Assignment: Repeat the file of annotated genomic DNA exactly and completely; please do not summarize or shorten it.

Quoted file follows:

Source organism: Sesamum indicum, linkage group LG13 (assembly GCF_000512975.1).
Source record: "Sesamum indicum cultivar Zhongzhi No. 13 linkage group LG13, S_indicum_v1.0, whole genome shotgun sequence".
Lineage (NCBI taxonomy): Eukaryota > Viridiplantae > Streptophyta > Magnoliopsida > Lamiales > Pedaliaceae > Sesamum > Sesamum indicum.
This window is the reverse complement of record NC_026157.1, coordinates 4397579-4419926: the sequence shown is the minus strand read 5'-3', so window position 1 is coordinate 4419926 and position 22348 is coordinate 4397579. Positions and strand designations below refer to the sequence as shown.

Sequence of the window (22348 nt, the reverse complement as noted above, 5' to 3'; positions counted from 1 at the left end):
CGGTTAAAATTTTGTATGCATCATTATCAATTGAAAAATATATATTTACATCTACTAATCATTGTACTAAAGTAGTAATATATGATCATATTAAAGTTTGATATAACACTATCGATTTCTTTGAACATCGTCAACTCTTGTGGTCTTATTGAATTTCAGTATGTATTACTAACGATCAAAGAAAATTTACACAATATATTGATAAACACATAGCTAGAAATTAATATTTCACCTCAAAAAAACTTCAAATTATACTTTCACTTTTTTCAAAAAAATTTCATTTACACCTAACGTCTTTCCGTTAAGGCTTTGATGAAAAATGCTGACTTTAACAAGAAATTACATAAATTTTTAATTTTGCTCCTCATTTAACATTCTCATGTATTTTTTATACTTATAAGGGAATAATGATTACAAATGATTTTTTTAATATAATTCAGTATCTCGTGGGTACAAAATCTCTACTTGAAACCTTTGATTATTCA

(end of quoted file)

Source organism: Sesamum indicum, linkage group LG13 (assembly GCF_000512975.1).
Source record: "Sesamum indicum cultivar Zhongzhi No. 13 linkage group LG13, S_indicum_v1.0, whole genome shotgun sequence".
Lineage (NCBI taxonomy): Eukaryota > Viridiplantae > Streptophyta > Magnoliopsida > Lamiales > Pedaliaceae > Sesamum > Sesamum indicum.
This window is the reverse complement of record NC_026157.1, coordinates 4397579-4419926: the sequence shown is the minus strand read 5'-3', so window position 1 is coordinate 4419926 and position 22348 is coordinate 4397579. Positions and strand designations below refer to the sequence as shown.

Sequence of the window (22348 nt, the reverse complement as noted above, 5' to 3'; positions counted from 1 at the left end):
CGGTTAAAATTTTGTATGCATCATTATCAATTGAAAAATATATATTTACATCTACTAATCATTGTACTAAAGTAGTAATATATGATCATATTAAAGTTTGATATAACACTATCGATTTCTTTGAACATCGTCAACTCTTGTGGTCTTATTGAATTTCAGTATGTATTACTAACGATCAAAGAAAATTTACACAATATATTGATAAACACATAGCTAGAAATTAATATTTCACCTCAAAAAAACTTCAAATTATACTTTCACTTTTTTCAAAAAAATTTCATTTACACCTAACGTCTTTCCGTTAAGGCTTTGATGAAAAATGCTGACTTTAACAAGAAATTACATAAATTTTTAATTTTGCTCCTCATTTAACATTCTCATGTATTTTTTATACTTATAAGGGAATAATGATTACAAATGATTTTTTTAATATAATTCAGTATCTCGTGGGTACAAAATCTCTACTTGAAACCTTTGATTATTCA